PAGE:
By SHERI GASSAWAY
Last September, Marilyn Williams was desperately looking for work and living in a shelter. Today, the mother of four is a proud member of IBEW Local 1, gainfully employed at Bell Electric and is able to provide a home for her children ranging in age from 5 to 14.
Williams credits her success to the Building Union Diversity (BUD) program, which began in 2014 as a recruitment tool to get more minorities and women into the building trades. The program provides basic training, introduces the students to the various trades and helps them discover and land good paying union jobs.
Williams took part in her BUD graduation ceremony on March 15. Before the ink had even dried on her diploma, she already had a lead on a job opportunity.
“The day of the ceremony, Dennis Gralike (director of the St. Louis Electrical Industry Training Center) told me he had a company that was interested in speaking with me,” Williams said. “I couldn’t believe it. I’ve been with Bell Electric ever since.”
The BUD Program is a partnership between the St. Louis Building & Construction Trades Council, the Eastern Missouri Laborers District Council and the St. Louis-Kansas City Carpenters Regional Council, with funding from the St. Louis Agency on Training and Employment (SLATE) and the Missouri Division of Workforce Development.
Williams, who previously had worked as a school bus driver and in customer service call centers, learned about the BUD program through SLATE when she was searching for a job. She filled out the application, took the necessary tests and was accepted into the five-week program. She was able to visit six local building trades’ training centers.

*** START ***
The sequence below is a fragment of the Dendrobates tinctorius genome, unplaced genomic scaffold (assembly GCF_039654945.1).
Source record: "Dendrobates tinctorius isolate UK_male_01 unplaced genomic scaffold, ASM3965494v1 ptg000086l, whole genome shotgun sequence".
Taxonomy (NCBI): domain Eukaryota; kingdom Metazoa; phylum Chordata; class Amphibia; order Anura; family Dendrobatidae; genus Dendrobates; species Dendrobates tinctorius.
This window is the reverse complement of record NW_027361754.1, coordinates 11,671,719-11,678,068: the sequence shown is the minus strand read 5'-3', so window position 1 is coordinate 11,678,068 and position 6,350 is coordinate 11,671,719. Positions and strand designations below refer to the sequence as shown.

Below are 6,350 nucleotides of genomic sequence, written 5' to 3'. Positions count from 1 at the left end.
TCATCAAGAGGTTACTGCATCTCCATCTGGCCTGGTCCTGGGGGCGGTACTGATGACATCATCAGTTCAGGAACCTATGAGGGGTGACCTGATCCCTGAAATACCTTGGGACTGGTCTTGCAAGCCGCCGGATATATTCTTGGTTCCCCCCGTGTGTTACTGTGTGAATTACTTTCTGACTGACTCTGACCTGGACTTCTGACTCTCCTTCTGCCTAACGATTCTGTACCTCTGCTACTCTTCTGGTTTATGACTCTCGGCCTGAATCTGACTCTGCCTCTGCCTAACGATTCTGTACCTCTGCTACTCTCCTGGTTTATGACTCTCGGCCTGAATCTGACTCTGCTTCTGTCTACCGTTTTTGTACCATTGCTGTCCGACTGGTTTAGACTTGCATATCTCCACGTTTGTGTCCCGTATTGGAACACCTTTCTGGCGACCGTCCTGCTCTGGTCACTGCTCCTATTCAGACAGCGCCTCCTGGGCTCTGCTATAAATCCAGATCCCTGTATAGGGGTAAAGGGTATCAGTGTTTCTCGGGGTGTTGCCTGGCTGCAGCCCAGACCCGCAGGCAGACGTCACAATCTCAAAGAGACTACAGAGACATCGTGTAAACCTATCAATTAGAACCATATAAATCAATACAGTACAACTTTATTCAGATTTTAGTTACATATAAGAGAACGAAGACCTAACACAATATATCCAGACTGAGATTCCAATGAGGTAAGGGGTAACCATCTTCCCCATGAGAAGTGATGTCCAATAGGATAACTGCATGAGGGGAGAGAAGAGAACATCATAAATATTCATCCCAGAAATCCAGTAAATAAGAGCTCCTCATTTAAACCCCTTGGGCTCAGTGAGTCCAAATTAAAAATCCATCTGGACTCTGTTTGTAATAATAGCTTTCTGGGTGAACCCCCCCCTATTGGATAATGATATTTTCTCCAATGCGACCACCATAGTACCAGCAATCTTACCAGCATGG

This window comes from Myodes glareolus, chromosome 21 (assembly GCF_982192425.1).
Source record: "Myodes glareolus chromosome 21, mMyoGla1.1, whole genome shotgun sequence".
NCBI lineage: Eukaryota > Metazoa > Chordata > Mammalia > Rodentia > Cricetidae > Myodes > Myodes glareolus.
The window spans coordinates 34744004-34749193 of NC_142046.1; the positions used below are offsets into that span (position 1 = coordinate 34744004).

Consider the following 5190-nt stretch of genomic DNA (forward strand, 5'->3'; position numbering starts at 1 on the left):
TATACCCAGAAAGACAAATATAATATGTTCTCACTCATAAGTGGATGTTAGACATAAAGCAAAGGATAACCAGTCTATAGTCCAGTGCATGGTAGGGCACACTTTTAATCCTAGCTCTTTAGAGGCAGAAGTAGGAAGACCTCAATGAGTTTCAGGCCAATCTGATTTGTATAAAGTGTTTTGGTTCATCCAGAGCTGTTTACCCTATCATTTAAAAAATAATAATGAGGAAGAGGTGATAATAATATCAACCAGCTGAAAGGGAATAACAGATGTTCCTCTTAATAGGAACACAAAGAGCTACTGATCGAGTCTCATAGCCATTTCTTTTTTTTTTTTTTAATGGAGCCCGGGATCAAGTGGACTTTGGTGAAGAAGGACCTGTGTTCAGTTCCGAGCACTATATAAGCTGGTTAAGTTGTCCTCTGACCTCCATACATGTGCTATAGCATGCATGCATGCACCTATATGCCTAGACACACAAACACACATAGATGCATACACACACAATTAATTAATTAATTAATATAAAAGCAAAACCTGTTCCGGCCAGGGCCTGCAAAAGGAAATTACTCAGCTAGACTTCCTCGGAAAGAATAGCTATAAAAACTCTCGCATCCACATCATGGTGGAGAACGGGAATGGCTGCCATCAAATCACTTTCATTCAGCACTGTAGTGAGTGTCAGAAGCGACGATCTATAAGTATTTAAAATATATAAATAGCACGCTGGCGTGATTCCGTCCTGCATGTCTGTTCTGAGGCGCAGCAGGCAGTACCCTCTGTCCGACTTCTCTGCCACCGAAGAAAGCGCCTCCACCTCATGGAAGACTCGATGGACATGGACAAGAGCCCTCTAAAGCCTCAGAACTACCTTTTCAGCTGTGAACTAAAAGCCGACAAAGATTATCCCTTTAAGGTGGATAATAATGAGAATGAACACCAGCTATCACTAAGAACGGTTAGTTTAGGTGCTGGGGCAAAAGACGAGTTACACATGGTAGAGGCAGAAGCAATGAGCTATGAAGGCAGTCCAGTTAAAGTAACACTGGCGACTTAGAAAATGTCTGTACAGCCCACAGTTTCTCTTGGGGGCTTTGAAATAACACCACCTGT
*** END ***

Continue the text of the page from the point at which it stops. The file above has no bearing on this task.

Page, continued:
Williams said that from Day No. 1, she thought she wanted to be a carpenter. Prior to joining the BUD program, she had applied for an apprenticeship at the Carpenters’ union, but never received a call back.
“The minute I walked into the IBEW Local 1 apprenticeship center, I saw the diversity and acceptance, and I knew this was the career path for me,” she said. “I had no family or friends in the trades, and Local 1 was the first trade to give me a chance.”
Williams says she’d highly recommend the BUD program after her experience. In fact, she’s already referred one of her friends who is a single mother. She also was accepted into the BUD program.
Williams is part of a growing trend of women joining the building trades. According to a study from the Institute for Women’s Policy Research, the number of women working in construction trades increased by 17.6 percent between 2017 and 2018 in the United States, rising to well over a quarter of a million women.
While it’s the highest share of tradeswomen working in the industry in 20 years, women still remain strongly underrepresented in the trades. Fewer than one in 20 (3.4 percent) construction trades workers were women in 2018.
That’s one of the reasons Williams says it’s important to have several female mentors from the building trades. The BUD program works with Missouri Women in Trades (MoWIT) to provide mentors for its graduates.
MoWIT is a non-profit organization dedicated to expanding opportunities for women to enter and succeed in apprenticeship and careers in the construction and building trades in the greater St. Louis area.
“It’s important surpass the stereotypes and connect with other women in the trades,” said Williams, who attends MoWIT’s monthly meetups. “And just one other tradeswoman – several – so you always have someone to talk to when you need it.”
FOR MORE INFORMATION
Anyone interested in participating in a future BUD class should contact the St. Louis Agency on Training and Employment (SLATE) at 314-657-3545. For more information on MoWIT, visit mowit.org, call 636-926-6948 or email email@example.com.